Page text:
In my eyes Illumina unfortunately does not have any competition at the moment (perhaps the BGI-seq? but this exists only in China). PacBio has its niche, but this is small niche.

Illumina is however manipulating the market perhaps a bit too much with their X-series sequencers (e.g. selling the same costly reagents to companies/huge- institutes which buy 5 or 10 X-series sequencers at a third of the price that regular customers are paying.)

Why would smaller regular customers (which previously certainly made up the majority of instrument purchases) invest into new $100,000 machines if the monopolist is making arbitrary reagent pricing decisions and makes up arbitrary limitations on what people are allowed to sequence or not (and then changes these rules annually)? Due to its monopoly Illumina is in a position to arbitrarily manipulate the market and they are doing so thus purchasing a new pricey instrument becomes too risky for small institutes and Illuminas manipulations are backfiring.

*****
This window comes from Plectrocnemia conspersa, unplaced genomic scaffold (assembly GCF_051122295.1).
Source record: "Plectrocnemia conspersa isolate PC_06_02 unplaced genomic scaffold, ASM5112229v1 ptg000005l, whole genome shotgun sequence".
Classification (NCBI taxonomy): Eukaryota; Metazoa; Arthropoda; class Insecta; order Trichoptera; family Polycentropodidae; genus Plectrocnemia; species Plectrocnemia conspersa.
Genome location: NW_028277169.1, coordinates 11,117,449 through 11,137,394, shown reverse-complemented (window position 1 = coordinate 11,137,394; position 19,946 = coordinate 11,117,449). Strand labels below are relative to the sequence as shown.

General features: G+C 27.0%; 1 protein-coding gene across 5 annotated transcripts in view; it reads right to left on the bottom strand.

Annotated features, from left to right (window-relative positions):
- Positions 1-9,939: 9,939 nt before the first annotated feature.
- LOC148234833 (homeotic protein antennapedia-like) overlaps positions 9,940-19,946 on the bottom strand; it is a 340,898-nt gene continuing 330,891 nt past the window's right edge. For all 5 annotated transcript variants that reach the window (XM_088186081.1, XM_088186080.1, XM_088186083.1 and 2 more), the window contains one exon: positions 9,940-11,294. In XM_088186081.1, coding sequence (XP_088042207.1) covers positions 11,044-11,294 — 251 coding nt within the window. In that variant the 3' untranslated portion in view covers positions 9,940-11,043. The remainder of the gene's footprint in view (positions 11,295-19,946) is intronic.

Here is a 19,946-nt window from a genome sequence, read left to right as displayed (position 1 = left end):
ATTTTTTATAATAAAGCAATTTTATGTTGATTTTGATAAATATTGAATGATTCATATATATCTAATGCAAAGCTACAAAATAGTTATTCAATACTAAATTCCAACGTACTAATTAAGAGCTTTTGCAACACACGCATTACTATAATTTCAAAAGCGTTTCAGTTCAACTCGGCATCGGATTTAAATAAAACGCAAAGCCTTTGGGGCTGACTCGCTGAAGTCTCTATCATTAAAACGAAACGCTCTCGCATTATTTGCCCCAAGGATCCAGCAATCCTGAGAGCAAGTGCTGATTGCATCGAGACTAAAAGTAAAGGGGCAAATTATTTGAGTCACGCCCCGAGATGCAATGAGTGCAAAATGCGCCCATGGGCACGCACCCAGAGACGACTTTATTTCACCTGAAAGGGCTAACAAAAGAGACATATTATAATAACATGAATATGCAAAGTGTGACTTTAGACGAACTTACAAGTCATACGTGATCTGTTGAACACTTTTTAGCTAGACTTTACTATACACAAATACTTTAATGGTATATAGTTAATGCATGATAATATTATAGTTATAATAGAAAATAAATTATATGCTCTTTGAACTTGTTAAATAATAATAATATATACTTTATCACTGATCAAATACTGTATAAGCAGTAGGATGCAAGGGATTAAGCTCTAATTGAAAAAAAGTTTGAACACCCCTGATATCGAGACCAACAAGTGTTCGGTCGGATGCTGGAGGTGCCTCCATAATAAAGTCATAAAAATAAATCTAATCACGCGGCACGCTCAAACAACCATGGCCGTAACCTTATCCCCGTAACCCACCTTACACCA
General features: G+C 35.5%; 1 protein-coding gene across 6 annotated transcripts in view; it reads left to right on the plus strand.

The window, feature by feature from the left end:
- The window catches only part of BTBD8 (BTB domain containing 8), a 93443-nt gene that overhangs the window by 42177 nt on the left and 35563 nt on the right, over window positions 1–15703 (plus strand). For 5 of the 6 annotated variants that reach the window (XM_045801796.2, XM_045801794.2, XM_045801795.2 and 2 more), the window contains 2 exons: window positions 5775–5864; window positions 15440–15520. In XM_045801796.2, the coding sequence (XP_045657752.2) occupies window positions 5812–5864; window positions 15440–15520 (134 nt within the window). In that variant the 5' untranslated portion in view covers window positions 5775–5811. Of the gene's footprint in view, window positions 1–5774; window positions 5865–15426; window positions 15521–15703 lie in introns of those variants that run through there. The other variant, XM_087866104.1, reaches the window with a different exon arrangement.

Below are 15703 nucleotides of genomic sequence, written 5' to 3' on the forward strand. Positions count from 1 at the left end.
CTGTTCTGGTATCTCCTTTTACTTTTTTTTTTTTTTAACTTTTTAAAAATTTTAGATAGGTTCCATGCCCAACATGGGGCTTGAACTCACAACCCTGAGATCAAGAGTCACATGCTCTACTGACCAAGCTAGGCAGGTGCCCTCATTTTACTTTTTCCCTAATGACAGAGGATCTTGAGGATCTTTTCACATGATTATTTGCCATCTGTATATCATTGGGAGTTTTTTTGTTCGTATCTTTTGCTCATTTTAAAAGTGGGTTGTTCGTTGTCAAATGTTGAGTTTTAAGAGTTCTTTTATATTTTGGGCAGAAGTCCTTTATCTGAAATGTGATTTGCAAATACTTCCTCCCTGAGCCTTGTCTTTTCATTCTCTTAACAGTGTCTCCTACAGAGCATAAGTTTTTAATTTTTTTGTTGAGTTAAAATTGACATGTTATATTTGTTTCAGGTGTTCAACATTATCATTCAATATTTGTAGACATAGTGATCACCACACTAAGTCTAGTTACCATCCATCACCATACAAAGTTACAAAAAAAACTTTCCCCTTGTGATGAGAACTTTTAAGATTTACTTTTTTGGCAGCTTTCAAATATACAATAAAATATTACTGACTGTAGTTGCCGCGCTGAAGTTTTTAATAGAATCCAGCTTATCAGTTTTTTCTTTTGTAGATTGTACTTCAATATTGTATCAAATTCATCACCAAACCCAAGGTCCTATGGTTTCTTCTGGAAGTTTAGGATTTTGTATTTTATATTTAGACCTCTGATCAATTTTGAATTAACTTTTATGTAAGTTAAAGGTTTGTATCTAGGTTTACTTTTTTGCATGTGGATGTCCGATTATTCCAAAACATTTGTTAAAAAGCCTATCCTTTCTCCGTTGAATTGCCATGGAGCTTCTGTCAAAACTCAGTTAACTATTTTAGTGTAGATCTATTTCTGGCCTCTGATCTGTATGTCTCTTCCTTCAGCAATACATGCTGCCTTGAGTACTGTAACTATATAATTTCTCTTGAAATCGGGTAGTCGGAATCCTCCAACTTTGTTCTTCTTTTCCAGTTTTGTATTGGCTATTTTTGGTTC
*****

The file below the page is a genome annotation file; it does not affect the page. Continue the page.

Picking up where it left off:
Illumina’s success since 2008 is due to confluence of two factors -

(i) pent up demand for mindless sequencing due to NIH/NHGRI propaganda since human genome project, and top journals giving space to publication of genomes, just because the organisms are interesting.

(ii) Obama stimulus grant (American Recovery and Reinvestment Act of 2009) and various similar post-2008 crash spending all over the world. Illumina happened to be in the right place at right time.

With tightening budgets and lack of free money, the scientists are getting smarter as highlighted by your comment (“Why would smaller regular customers invest into new $100,000 machines..”). Given that the scientists are in the business of publishing most interesting papers with the least effort, sequencing may not be the avenue they choose.

Written by M. //